At a Glance

A parking lot retrofitted with green infrastructure improves habitat and water quality in the Howard University Law School in Washington, DC's densely urban Forest Hill neighborhood.

Project Description

The Howard University Law School parking lot is adjacent to a Soapstone Creek tributary within the Rock Creek watershed. During large storms, untreated runoff from the 1.6-acre parking lot and its surrounding lawn was continuously flooding an inlet in a corner of the lot and causing over-sedimentation in the area. In addition, erosion caused by the runoff created a six-foot gully, which was serving as an expressway for polluted stormwater to enter into the tributary, degrading water quality and habitat downstream.

Biohabitats worked with the University to retrofit the parking in order to slow down and treat stormwater and prevent further erosion and stream contamination. The retrofit directs stormwater into nature-based features that naturally slow it down, allow sediment to settle, and help filter pollutants. The features consist primarily of 4,000+ square feet of bioretention cells, which retain the stormwater and allow it to slowly seep into the ground, where its excess nutrients are taken up by the roots of native plants, The bioretention cells, which visually divide the parking lot into two vertical sections, feature draught tolerant native plants that can thrive in temporarily flooded conditions with minimal maintenance. stormwater The retrofit also utilizes a 5,500 square feet of permeable pavers and conversion of 0.5 acres of turf to a native plant meadow to further manage stormwater.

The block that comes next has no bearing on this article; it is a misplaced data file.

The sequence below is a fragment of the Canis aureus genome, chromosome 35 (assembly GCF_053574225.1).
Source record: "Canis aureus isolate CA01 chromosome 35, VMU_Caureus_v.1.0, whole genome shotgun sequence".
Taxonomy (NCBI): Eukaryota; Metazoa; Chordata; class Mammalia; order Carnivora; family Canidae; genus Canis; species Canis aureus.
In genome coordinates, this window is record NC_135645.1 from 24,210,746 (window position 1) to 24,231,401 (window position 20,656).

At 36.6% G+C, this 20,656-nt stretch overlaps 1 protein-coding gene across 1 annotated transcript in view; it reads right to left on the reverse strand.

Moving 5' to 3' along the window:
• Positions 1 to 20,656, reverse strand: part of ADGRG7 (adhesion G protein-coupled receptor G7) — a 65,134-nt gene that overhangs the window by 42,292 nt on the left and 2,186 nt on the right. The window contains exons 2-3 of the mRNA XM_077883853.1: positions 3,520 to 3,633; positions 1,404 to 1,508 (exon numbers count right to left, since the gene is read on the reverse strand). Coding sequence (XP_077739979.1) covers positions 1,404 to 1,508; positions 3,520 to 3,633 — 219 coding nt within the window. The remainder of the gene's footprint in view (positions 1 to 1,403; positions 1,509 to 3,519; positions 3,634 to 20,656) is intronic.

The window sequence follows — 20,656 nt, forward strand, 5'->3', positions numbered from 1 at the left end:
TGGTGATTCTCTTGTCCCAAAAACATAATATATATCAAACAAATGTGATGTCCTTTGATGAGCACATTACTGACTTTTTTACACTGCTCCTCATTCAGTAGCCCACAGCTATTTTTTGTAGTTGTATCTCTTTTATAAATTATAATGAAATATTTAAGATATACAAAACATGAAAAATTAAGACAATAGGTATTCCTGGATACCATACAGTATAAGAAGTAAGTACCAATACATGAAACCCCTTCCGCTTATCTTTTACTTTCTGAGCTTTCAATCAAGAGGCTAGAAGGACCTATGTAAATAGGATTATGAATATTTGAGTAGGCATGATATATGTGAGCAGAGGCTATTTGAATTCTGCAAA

The retrofit treats up to 45,000 gallons of stormwater for every 1.2 inch design storm event. With its palette of native trees, herbaceous plants, and no-mow, native grasses, it also adds beauty, expands campus greenspace, and helps to reduce urban heat island effect.

As a secondary benefit, Biohabitats reused the soil generated from the excavation of the bioretention and permeable pavers was to fill in a heal the eroding channel at the corner of the parking lot caused by stormwater overflows.



Chesapeake/Delaware Bays

Physiographic Province



Rock Creek

Expertise Areas

Design & Build, Ecological Restoration, Infrastructure, Urban Ecology, Water


Howard University


Washington, District of Columbia, United States

Project Team
  • Howard University Office of Sustainability
  • Triangle Contracting
  • TCG Property Care
  • Timmons Group
  • ALFA Environmental & Engineering